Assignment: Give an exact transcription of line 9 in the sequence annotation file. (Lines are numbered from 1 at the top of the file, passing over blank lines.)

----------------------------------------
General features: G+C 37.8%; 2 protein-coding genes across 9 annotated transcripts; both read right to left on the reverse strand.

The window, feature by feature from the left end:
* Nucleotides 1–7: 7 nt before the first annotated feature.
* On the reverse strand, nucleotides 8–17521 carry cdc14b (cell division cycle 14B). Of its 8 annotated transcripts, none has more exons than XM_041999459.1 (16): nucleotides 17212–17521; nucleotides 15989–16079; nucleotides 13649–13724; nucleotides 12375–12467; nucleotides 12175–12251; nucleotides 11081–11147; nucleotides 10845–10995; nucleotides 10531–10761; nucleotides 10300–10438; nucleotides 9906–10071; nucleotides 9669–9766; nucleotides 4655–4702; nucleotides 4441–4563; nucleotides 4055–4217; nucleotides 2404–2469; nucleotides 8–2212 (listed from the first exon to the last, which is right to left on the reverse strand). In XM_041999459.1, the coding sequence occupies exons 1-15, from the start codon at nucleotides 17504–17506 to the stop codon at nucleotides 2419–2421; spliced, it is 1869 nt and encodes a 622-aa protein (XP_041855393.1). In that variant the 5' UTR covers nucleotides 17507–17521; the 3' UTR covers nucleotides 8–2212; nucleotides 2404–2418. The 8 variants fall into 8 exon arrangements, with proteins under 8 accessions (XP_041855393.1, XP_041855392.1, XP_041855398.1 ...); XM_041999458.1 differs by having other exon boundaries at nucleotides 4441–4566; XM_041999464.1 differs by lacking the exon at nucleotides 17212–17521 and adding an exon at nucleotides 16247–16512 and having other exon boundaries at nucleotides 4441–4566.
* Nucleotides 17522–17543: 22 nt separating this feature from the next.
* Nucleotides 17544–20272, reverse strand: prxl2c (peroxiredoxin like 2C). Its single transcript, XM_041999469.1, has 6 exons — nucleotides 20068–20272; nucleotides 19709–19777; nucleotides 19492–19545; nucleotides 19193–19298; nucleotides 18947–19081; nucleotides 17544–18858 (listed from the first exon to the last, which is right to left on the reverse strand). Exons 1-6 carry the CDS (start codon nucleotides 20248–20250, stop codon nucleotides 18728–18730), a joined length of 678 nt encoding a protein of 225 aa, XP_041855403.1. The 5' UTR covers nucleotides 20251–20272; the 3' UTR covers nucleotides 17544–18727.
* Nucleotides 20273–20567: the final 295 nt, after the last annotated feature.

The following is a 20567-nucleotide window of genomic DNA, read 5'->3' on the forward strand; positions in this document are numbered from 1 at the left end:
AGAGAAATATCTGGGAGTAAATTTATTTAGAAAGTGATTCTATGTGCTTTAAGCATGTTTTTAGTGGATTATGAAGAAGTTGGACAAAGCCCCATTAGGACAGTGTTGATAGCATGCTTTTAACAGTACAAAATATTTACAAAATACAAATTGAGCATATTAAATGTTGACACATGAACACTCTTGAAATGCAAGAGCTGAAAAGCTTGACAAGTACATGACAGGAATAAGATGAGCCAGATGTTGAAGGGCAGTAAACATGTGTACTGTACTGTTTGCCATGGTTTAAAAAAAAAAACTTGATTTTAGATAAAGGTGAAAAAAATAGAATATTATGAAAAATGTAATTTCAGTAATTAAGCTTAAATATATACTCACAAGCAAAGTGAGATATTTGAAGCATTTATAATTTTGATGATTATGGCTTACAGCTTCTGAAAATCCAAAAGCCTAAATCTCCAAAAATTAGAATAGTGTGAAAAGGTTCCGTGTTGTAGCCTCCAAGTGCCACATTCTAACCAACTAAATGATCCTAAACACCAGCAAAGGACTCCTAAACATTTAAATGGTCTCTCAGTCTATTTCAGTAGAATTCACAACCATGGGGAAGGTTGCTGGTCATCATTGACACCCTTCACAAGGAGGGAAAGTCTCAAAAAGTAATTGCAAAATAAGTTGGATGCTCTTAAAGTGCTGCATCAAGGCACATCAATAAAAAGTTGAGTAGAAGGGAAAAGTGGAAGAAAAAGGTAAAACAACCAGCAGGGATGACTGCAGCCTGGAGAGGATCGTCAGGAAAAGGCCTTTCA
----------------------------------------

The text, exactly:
AGAGAAATATCTGGGAGTAAATTTATTTAGAAAGTGATTCTATGTGCTTTAAGCATGTTTTTAGTGGATTATGAAGAAGTTGGACAAAGCCCCATTAGGACAGTGTTGATAGCATGCTTTTAACAGTACAAAATATTTACAAAATACAAATTGAGCATATTAAATGTTGACACATGAACACTCTTGAAATGCAAGAGCTGAAAAGCTTGACAAGTACATGACAGGAATAAGATGAGCCAGATGTTGAAGGGCAGTAAACATGTGTACTGTACTGTTTGCCATGGTTTAAAAAAAAAAACTTGATTTTAGATAAAGGTGAAAAAAATAGAATATTATGAAAAATGTAATTTCAGTAATTAAGCTTAAATATATACTCACAAGCAAAGTGAGATATTTGAAGCATTTATAATTTTGATGATTATGGCTTACAGCTTCTGAAAATCCAAAAGCCTAAATCTCCAAAAATTAGAATAGTGTGAAAAGGTTCCGTGTTGTAGCCTCCAAGTGCCACATTCTAACCAACTAAATGATCCTAAACACCAGCAAAGGACTCCTAAACATTTAAATGGTCTCTCAGTCTATTTCAGTAGAATTCACAACCATGGGGAAGGTTGCTGGTCATCATTGACACCCTTCACAAGGAGGGAAAGTCTCAAAAAGTAATTGCAAAATAAGTTGGATGCTCTTAAAGTGCTGCATCAAGGCACATCAATAAAAAGTTGAGTAGAAGGGAAAAGTGGAAGAAAAAGGTAAAACAACCAGCAGGGATGACTGCAGCCTGGAGAGGATCGTCAGGAAAAGGCCTTTCA